Op-ed: It’s time for the data revolution to improve U.S. policing police data
FILE - Minneapolis police stand outside the department's 3rd Precinct on May 27, 2020, in Minneapolis. President Joe Biden plans to sign an executive order on policing on Wednesday, the second anniversary of George Floyd's death. That's according to three people familiar with the matter who spoke on condition of anonymity to preview the matter. The executive order includes changes to policies on use of force and restrictions on the flow of surplus military hardware to local police. (Carlos Gonzalez/Star Tribune via AP, File)
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By Amy Bach & Darrell Malone

Recently, the federal government took positive action to remedy the persistent danger posed by overly aggressive police officers. President Biden signed the Executive Order to Advance Effective, Accountable Policing and Strengthen Public Safety, which included creating a new national database of police misconduct. It was one of a number of actions undertaken by federal and state governments to assuage concerns about police misconduct in recent years.

However, despite these efforts at transparency, policing in America continues to exhibit a resistance to scrutiny.

The fact is: for all the country’s progress on using data to inform decision making, local police departments across the country continue to lag in their data gathering and sharing efforts. According to a new report by the Marshall Project, nearly 40% of police agencies didn’t submit data to the FBI’s data collection system in 2021, including police departments in NYC and Los Angeles. 

This failure to collect and report out data leaves community groups and advocates reliant on data obtained from slow Freedom of Information Act (FOIA) requests or data portals that are few and far between. And it leaves policy makers without the information they need to make informed decisions. In equally bad news, most of the existing data on policing continues to be non-standardized, unavailable, or otherwise unusable. The result is a lack of transparency and accountability at the community level, which is where most people encounter law enforcement.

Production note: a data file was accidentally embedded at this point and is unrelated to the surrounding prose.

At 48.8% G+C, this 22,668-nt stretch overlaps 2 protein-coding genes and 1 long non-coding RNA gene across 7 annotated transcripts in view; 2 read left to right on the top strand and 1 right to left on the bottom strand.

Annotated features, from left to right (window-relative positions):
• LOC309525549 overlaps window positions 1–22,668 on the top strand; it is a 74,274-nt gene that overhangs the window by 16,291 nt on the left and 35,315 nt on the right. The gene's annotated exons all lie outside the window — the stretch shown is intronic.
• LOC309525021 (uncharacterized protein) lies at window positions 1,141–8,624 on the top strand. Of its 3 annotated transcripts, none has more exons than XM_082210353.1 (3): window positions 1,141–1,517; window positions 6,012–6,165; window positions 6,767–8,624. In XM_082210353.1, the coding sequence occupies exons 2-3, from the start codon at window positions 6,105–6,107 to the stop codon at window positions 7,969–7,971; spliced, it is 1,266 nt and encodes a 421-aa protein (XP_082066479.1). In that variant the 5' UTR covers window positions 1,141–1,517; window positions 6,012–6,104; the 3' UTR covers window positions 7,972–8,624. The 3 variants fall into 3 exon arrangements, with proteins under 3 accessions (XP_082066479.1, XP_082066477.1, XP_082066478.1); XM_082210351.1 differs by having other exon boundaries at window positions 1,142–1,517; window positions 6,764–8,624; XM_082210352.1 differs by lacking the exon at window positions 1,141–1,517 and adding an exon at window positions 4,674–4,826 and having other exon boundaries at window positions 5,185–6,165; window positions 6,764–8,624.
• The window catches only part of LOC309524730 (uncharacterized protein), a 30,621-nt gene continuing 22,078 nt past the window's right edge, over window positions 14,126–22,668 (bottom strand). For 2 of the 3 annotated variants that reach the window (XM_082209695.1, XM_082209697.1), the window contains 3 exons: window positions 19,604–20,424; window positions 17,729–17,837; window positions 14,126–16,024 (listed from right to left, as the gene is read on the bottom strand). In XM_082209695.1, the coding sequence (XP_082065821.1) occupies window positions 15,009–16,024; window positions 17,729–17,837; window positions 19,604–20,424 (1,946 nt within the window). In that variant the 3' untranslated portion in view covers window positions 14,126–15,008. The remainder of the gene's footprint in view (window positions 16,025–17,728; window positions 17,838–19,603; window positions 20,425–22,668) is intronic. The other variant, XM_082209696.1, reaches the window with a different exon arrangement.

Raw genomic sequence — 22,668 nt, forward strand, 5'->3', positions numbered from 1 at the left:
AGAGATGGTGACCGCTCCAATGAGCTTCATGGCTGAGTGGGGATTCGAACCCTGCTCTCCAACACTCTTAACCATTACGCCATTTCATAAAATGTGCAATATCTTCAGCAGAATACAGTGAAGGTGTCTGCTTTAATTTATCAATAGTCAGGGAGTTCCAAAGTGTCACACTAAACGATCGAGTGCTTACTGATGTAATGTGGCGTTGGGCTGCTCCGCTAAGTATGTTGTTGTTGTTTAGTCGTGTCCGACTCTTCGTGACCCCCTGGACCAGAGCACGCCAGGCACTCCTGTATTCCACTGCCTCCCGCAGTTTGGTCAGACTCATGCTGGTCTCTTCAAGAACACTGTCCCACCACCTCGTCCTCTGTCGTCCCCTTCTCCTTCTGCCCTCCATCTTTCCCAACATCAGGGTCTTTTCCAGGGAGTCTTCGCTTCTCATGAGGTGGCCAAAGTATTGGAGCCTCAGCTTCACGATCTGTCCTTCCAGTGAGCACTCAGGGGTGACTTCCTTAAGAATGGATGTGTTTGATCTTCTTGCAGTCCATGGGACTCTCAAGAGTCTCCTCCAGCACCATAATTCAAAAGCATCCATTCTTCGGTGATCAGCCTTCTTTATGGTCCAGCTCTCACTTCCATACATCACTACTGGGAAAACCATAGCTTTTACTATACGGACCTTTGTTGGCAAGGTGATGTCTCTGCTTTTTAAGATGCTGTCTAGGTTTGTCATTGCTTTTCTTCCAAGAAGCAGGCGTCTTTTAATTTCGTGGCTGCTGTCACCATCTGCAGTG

The importance of standardized measures

We know when data are used to inform decision making, policing improves. For instance, the University of Chicago Health Lab’s Transform 911 initiative found that a public health response, upgraded technology, and standardized coding provide a far more effective 911 response for many communities. 

It is critical that we support efforts to make more police data available and mobilized. And some local efforts are gaining traction. 

In January, the Center for Open Data Enterprise (CODE) and Measures for Justice (MFJ) gathered input from community leaders and representatives nationwide to help establish what, exactly, needs to be assessed and measured to get a solid understanding of what is happening in police departments and why. Based on findings from the CODE Roundtable, MFJ is leading work to develop a national set of standardized measures that can be populated with data from local police departments for display on a platform that is easily accessed and understood by everyone. 

These measures will then be piloted with departments in West Sacramento, CA and Rochester, NY.

Reshaping police requires data

In a related effort, the National Police Data Coalition (NPDC) is creating a public record of police officers that will be trackable across police departments and engaging the legal and tech communities to build the tools of accountability and provide them to the public at large. 

And organizations like CPE are approaching communities to examine organizational, strategic, interpersonal, and external risk factors to make change at the local level.

Data on police performance are an essential part of any effort to reshape policing. But we simply can’t rely on the institutions of the government to provide that data on their own. In the past decade, the United States’s tech community has demonstrated its capacity to create disruptive technologies that redefine the way we engage with the world. That innovative spirit in the service of government accountability can transform policing as well.

The public needs to be engaged in the process of providing this data at every level: from the citizens and journalists on the street to their representatives in office. Law enforcement agencies must not be black boxes, but instead must be accountable to the people they serve and open to data driven, evidence based reform.

This work is already gaining traction at the federal level and on an ad hoc basis in various communities. Now it’s time to embrace a systematic, national approach to data driven reform and best practices for policing around the country. 

Amy Bach is the Founder and CEO of Measures for Justice. 

Darrell Malone is the Founder of the National Police Data Coalition and the Tubman Project.

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